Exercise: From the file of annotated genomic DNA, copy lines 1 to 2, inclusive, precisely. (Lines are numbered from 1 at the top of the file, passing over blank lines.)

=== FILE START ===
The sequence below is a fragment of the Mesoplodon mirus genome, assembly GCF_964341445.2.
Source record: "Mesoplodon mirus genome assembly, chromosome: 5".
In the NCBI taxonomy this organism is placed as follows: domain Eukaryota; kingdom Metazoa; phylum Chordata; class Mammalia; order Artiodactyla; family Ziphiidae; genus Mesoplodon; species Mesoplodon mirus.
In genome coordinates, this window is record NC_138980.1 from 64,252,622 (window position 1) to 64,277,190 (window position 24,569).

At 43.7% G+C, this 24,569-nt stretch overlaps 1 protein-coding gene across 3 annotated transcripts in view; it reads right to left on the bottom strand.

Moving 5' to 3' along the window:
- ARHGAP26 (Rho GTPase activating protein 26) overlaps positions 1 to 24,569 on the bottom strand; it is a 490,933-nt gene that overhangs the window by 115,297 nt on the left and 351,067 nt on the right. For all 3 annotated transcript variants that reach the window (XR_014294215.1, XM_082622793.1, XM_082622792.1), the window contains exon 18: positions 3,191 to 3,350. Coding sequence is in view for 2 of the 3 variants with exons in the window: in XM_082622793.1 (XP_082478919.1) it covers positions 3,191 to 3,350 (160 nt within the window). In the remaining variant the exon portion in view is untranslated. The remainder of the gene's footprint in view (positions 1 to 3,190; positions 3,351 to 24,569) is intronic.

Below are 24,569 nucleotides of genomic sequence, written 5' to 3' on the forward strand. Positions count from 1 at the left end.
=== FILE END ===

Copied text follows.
The sequence below is a fragment of the Mesoplodon mirus genome, assembly GCF_964341445.2.
Source record: "Mesoplodon mirus genome assembly, chromosome: 5".